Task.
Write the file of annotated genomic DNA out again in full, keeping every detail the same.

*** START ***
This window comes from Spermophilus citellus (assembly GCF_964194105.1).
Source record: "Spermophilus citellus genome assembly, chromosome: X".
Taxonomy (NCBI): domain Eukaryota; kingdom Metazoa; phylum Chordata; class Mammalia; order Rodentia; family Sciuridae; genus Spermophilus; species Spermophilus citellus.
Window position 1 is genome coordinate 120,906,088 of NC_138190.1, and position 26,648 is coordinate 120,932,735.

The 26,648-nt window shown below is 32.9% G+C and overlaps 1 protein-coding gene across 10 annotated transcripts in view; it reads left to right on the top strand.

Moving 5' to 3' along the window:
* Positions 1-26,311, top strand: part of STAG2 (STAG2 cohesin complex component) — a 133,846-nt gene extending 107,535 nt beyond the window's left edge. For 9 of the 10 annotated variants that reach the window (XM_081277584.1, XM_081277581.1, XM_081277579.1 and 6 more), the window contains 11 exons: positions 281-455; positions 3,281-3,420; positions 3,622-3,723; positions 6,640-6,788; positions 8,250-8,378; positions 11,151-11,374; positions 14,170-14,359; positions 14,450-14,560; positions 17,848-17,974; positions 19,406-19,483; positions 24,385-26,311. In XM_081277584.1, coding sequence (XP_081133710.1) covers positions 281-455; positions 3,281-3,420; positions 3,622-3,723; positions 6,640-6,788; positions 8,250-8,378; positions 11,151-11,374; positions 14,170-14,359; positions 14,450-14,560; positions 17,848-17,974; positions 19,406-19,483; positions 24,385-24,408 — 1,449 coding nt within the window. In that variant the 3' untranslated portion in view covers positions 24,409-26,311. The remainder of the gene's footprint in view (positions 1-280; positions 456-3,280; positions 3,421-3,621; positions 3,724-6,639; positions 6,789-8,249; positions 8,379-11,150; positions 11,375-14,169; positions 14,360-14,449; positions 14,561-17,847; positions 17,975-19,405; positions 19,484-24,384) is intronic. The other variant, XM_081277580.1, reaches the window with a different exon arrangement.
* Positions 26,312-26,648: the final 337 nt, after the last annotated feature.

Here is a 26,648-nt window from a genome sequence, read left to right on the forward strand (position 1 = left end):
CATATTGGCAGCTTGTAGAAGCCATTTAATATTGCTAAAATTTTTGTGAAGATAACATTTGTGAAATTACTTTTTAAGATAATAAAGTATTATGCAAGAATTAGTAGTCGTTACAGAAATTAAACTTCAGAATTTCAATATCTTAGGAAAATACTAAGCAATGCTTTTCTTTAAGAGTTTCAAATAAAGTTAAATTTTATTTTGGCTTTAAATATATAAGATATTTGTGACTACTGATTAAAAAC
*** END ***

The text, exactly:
This window comes from Spermophilus citellus (assembly GCF_964194105.1).
Source record: "Spermophilus citellus genome assembly, chromosome: X".
Taxonomy (NCBI): domain Eukaryota; kingdom Metazoa; phylum Chordata; class Mammalia; order Rodentia; family Sciuridae; genus Spermophilus; species Spermophilus citellus.
Window position 1 is genome coordinate 120,906,088 of NC_138190.1, and position 26,648 is coordinate 120,932,735.

The 26,648-nt window shown below is 32.9% G+C and overlaps 1 protein-coding gene across 10 annotated transcripts in view; it reads left to right on the top strand.

Moving 5' to 3' along the window:
* Positions 1-26,311, top strand: part of STAG2 (STAG2 cohesin complex component) — a 133,846-nt gene extending 107,535 nt beyond the window's left edge. For 9 of the 10 annotated variants that reach the window (XM_081277584.1, XM_081277581.1, XM_081277579.1 and 6 more), the window contains 11 exons: positions 281-455; positions 3,281-3,420; positions 3,622-3,723; positions 6,640-6,788; positions 8,250-8,378; positions 11,151-11,374; positions 14,170-14,359; positions 14,450-14,560; positions 17,848-17,974; positions 19,406-19,483; positions 24,385-26,311. In XM_081277584.1, coding sequence (XP_081133710.1) covers positions 281-455; positions 3,281-3,420; positions 3,622-3,723; positions 6,640-6,788; positions 8,250-8,378; positions 11,151-11,374; positions 14,170-14,359; positions 14,450-14,560; positions 17,848-17,974; positions 19,406-19,483; positions 24,385-24,408 — 1,449 coding nt within the window. In that variant the 3' untranslated portion in view covers positions 24,409-26,311. The remainder of the gene's footprint in view (positions 1-280; positions 456-3,280; positions 3,421-3,621; positions 3,724-6,639; positions 6,789-8,249; positions 8,379-11,150; positions 11,375-14,169; positions 14,360-14,449; positions 14,561-17,847; positions 17,975-19,405; positions 19,484-24,384) is intronic. The other variant, XM_081277580.1, reaches the window with a different exon arrangement.
* Positions 26,312-26,648: the final 337 nt, after the last annotated feature.

Here is a 26,648-nt window from a genome sequence, read left to right on the forward strand (position 1 = left end):
CATATTGGCAGCTTGTAGAAGCCATTTAATATTGCTAAAATTTTTGTGAAGATAACATTTGTGAAATTACTTTTTAAGATAATAAAGTATTATGCAAGAATTAGTAGTCGTTACAGAAATTAAACTTCAGAATTTCAATATCTTAGGAAAATACTAAGCAATGCTTTTCTTTAAGAGTTTCAAATAAAGTTAAATTTTATTTTGGCTTTAAATATATAAGATATTTGTGACTACTGATTAAAAAC